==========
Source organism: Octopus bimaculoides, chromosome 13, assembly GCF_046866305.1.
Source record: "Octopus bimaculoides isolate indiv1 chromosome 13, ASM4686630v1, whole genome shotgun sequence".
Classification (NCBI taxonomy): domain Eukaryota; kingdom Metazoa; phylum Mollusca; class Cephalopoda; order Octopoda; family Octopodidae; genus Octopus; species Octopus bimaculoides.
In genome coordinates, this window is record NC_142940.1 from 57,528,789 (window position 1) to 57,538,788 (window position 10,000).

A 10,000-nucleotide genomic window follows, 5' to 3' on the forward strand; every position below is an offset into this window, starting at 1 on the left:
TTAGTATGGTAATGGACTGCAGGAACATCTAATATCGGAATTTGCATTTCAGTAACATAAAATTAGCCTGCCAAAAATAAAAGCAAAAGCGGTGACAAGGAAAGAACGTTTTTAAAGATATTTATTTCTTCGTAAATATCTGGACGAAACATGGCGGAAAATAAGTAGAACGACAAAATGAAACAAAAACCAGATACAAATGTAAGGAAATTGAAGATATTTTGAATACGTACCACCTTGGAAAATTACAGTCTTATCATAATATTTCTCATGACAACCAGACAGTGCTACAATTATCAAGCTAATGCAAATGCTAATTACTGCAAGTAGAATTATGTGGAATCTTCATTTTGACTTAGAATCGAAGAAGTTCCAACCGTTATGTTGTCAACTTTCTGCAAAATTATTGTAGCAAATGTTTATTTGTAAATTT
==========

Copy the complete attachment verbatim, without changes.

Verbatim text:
Source organism: Octopus bimaculoides, chromosome 13, assembly GCF_046866305.1.
Source record: "Octopus bimaculoides isolate indiv1 chromosome 13, ASM4686630v1, whole genome shotgun sequence".
Classification (NCBI taxonomy): domain Eukaryota; kingdom Metazoa; phylum Mollusca; class Cephalopoda; order Octopoda; family Octopodidae; genus Octopus; species Octopus bimaculoides.
In genome coordinates, this window is record NC_142940.1 from 57,528,789 (window position 1) to 57,538,788 (window position 10,000).

A 10,000-nucleotide genomic window follows, 5' to 3' on the forward strand; every position below is an offset into this window, starting at 1 on the left:
TTAGTATGGTAATGGACTGCAGGAACATCTAATATCGGAATTTGCATTTCAGTAACATAAAATTAGCCTGCCAAAAATAAAAGCAAAAGCGGTGACAAGGAAAGAACGTTTTTAAAGATATTTATTTCTTCGTAAATATCTGGACGAAACATGGCGGAAAATAAGTAGAACGACAAAATGAAACAAAAACCAGATACAAATGTAAGGAAATTGAAGATATTTTGAATACGTACCACCTTGGAAAATTACAGTCTTATCATAATATTTCTCATGACAACCAGACAGTGCTACAATTATCAAGCTAATGCAAATGCTAATTACTGCAAGTAGAATTATGTGGAATCTTCATTTTGACTTAGAATCGAAGAAGTTCCAACCGTTATGTTGTCAACTTTCTGCAAAATTATTGTAGCAAATGTTTATTTGTAAATTT